Fitch Assesses Impact of an Independent Scotland
Based on the latest polling figures, Fitch Ratings says that it expects a ‘no’ vote in this September’s referendum on Scottish independence.
However, the credit ratings agency (CRA) adds that the implications of a possible ‘yes’ vote for the residual UK (England, Wales and Northern Ireland) still merit closer analysis given there would be additional, albeit moderate risks for the UK’s public debt, external finances, currency arrangement and banking sector.
A ‘yes’ vote would be followed by a transition period, where many details would need to be agreed ranging from political and legal issues to economics, finance and trade. Fitch would expect the transition to be managed carefully, avoiding financial dislocations. The CRA would review the UK’s rating, currently AA+/Stable, and its rating response would depend on the terms of the agreement between Scotland and the UK.
In a preliminary assessment in October 2012, Fitch commented that Scottish independence would probably be neutral for the UK’s – then AAA – rating.
However, this assumed no impact on gross public debt – something that now looks very unlikely. The UK government has recently stated that in the event of Scottish independence, it would in all circumstances honour its issued stock of UK debt. This would lead to a one-off increase of 9.5% of gross domestic product (GDP) in the UK gross public debt ratio as Scotland was stripped from UK GDP from 2016.
Fitch has previously emphasized that the UK’s gross debt ratio will need to be lower than its current level and steadily declining before any upgrade back to AAA; a prospect that would be delayed by such a debt shock.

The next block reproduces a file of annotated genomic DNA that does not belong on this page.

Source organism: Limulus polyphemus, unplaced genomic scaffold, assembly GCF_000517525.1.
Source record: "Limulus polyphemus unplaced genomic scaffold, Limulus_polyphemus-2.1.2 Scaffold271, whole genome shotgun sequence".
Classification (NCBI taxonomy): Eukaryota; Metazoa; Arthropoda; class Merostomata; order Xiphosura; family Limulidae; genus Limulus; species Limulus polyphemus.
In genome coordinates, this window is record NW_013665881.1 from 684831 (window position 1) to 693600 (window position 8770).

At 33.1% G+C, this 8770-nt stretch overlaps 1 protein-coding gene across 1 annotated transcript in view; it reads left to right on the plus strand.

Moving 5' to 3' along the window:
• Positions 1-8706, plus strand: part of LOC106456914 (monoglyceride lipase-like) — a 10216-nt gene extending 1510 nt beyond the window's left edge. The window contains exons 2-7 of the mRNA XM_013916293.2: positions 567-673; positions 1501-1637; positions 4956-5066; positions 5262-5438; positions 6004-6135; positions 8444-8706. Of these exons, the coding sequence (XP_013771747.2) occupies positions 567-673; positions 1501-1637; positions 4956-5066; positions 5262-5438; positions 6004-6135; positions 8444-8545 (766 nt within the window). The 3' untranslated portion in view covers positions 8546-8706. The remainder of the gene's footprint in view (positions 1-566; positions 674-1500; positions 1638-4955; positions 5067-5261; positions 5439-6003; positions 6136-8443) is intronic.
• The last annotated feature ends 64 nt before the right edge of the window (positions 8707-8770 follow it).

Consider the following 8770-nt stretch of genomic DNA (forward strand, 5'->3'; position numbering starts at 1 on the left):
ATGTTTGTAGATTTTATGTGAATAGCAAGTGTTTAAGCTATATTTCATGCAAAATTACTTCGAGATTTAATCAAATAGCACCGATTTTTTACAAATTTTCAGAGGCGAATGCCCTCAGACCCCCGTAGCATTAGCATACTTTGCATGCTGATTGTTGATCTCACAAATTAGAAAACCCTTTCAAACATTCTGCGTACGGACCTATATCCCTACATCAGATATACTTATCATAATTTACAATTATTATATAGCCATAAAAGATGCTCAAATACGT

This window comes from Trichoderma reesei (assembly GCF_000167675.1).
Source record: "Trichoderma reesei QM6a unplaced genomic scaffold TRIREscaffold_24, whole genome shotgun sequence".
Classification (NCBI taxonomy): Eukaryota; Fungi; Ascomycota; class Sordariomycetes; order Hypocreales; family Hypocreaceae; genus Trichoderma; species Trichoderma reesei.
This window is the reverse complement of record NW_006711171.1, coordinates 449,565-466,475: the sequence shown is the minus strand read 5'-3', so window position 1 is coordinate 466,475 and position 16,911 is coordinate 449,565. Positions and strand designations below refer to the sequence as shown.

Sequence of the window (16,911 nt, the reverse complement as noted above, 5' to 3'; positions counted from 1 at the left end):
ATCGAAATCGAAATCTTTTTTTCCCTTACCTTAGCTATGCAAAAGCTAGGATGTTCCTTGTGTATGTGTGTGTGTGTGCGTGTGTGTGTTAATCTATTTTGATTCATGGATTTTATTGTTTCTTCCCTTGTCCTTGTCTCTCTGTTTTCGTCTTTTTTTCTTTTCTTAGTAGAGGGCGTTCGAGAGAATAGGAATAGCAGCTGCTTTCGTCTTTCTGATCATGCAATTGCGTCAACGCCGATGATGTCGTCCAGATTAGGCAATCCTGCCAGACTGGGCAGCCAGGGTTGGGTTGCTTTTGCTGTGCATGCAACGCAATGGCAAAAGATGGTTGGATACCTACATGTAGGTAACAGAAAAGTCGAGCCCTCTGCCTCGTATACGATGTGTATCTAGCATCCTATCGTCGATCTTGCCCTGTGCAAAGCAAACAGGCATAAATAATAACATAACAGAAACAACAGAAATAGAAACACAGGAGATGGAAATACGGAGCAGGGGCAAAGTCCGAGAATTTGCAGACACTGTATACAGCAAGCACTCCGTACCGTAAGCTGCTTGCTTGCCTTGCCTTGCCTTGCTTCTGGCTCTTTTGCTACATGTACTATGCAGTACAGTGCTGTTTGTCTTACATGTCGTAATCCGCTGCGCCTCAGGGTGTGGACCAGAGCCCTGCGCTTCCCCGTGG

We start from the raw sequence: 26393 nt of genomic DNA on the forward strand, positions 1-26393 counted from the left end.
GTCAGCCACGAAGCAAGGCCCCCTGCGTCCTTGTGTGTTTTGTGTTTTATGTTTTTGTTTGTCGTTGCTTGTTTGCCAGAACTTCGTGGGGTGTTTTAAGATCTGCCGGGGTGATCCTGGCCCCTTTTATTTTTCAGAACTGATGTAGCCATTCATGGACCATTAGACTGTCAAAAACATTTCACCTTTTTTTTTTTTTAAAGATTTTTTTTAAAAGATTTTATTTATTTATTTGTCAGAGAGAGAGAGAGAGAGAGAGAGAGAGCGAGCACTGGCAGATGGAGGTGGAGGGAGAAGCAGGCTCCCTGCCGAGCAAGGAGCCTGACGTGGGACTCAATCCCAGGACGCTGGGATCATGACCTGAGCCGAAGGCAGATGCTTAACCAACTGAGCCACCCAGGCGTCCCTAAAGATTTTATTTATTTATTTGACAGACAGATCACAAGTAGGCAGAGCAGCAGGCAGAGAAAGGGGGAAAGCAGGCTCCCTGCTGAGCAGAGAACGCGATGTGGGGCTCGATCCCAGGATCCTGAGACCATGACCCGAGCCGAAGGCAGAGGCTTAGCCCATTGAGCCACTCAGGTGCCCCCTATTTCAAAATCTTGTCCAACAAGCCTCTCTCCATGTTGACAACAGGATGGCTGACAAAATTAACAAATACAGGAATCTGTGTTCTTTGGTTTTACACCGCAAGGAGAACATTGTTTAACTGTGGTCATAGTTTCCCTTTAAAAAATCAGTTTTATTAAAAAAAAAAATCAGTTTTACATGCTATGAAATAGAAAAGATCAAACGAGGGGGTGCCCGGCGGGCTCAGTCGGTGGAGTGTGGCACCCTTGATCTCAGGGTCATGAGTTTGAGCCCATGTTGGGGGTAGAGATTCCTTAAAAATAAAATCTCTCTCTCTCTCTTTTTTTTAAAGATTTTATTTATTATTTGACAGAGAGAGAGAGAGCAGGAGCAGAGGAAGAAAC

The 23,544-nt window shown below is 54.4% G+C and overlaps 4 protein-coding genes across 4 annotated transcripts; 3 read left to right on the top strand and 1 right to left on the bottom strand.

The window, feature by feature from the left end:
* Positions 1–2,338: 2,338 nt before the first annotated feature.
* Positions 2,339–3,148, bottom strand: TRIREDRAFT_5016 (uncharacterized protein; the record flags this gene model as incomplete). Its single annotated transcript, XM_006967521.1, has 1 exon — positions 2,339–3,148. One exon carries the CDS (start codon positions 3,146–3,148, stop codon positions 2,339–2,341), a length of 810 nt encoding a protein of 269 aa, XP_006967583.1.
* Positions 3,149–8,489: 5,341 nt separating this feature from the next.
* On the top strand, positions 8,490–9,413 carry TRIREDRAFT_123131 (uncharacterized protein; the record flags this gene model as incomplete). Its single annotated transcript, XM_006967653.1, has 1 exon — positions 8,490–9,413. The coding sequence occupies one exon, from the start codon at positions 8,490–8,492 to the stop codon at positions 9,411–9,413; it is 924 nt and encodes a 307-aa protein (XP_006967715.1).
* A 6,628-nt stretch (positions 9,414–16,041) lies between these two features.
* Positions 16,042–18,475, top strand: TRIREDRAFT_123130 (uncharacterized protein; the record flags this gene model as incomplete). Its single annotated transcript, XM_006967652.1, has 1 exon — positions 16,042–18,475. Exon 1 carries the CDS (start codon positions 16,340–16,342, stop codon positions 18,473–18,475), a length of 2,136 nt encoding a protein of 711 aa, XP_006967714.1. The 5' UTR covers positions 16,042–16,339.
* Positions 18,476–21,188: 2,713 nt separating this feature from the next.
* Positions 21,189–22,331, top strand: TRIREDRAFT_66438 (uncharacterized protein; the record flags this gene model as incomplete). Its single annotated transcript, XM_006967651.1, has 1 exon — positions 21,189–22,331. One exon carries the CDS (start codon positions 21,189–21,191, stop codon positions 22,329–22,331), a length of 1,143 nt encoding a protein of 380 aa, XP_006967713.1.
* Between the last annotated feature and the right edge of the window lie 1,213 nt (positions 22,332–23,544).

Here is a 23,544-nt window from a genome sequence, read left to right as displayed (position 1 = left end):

The CRA assumes that Scotland would be responsible for a proportionate share of existing public debt in the form of a long-term bilateral loan, giving the UK an off-setting claim on Scotland. This UK asset would be taken into account in Fitch’s judgement of the overall position of the UK’s public finances. It assumes that Scotland would gradually repay its loan to the UK. However, it would be illiquid and leave the UK exposed to Scottish credit risk, at least in the early years of independence.
Scottish independence would likely be mildly negative for the UK’s balance of payments and external balance sheet, albeit its magnitude is highly uncertain. ‘UK plc’ would likely lose most of its hydrocarbon export receipts, though this would be partly offset by the trade surplus on other goods with Scotland as well as profit and dividend flows. The UK would also become more leveraged as result of Scottish claims and obligations being reclassified as external assets and liabilities.
Scotland’s monetary regime post-independence would also have implications for the UK. There is a range of hypothetical options – from a pegged or free-floating currency to a currency union – although the three main UK political parties have ruled out a currency union. All options would pose some new risks to the remaining UK. These risks range from competitive devaluation and exchange rate risk on Scottish exposures to fiscal contingent liabilities, depending on the monetary regime.
The banking system could swell in the UK if some Scottish institutions relocate their headquarters to London post-independence. This could expand the size of the UK banking sector from an already high 492% of GDP. Scottish independence would also leave the highly integrated financial system with higher cross-border and potentially foreign-currency exposures.
The full report, entitled
‘UK: Rating Implications of Scottish Independence’
, is available at www.fitchratings.com.